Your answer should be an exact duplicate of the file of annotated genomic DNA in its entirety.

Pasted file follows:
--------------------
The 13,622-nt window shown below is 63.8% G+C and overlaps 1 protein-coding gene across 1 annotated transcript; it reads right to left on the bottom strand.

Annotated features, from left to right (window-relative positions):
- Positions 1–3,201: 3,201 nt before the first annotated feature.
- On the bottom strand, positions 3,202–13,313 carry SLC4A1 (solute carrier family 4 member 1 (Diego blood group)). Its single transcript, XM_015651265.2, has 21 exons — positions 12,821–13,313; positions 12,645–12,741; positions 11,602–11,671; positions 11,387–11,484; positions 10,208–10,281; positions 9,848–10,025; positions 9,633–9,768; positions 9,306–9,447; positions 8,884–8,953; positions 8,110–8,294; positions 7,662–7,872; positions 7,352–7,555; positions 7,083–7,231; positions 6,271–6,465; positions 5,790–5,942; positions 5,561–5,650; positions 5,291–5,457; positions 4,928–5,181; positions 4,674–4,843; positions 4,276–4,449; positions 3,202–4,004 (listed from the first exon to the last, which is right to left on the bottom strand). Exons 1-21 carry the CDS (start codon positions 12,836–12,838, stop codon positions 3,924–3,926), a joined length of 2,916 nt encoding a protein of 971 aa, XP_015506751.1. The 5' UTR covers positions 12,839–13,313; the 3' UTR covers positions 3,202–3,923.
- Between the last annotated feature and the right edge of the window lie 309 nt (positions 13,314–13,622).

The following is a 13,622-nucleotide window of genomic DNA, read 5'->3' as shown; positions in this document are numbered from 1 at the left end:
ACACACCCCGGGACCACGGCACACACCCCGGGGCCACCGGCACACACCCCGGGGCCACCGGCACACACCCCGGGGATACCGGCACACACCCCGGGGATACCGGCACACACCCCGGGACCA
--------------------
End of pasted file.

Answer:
The 13,622-nt window shown below is 63.8% G+C and overlaps 1 protein-coding gene across 1 annotated transcript; it reads right to left on the bottom strand.

Annotated features, from left to right (window-relative positions):
- Positions 1–3,201: 3,201 nt before the first annotated feature.
- On the bottom strand, positions 3,202–13,313 carry SLC4A1 (solute carrier family 4 member 1 (Diego blood group)). Its single transcript, XM_015651265.2, has 21 exons — positions 12,821–13,313; positions 12,645–12,741; positions 11,602–11,671; positions 11,387–11,484; positions 10,208–10,281; positions 9,848–10,025; positions 9,633–9,768; positions 9,306–9,447; positions 8,884–8,953; positions 8,110–8,294; positions 7,662–7,872; positions 7,352–7,555; positions 7,083–7,231; positions 6,271–6,465; positions 5,790–5,942; positions 5,561–5,650; positions 5,291–5,457; positions 4,928–5,181; positions 4,674–4,843; positions 4,276–4,449; positions 3,202–4,004 (listed from the first exon to the last, which is right to left on the bottom strand). Exons 1-21 carry the CDS (start codon positions 12,836–12,838, stop codon positions 3,924–3,926), a joined length of 2,916 nt encoding a protein of 971 aa, XP_015506751.1. The 5' UTR covers positions 12,839–13,313; the 3' UTR covers positions 3,202–3,923.
- Between the last annotated feature and the right edge of the window lie 309 nt (positions 13,314–13,622).

The following is a 13,622-nucleotide window of genomic DNA, read 5'->3' as shown; positions in this document are numbered from 1 at the left end:
ACACACCCCGGGACCACGGCACACACCCCGGGGCCACCGGCACACACCCCGGGGCCACCGGCACACACCCCGGGGATACCGGCACACACCCCGGGGATACCGGCACACACCCCGGGACCA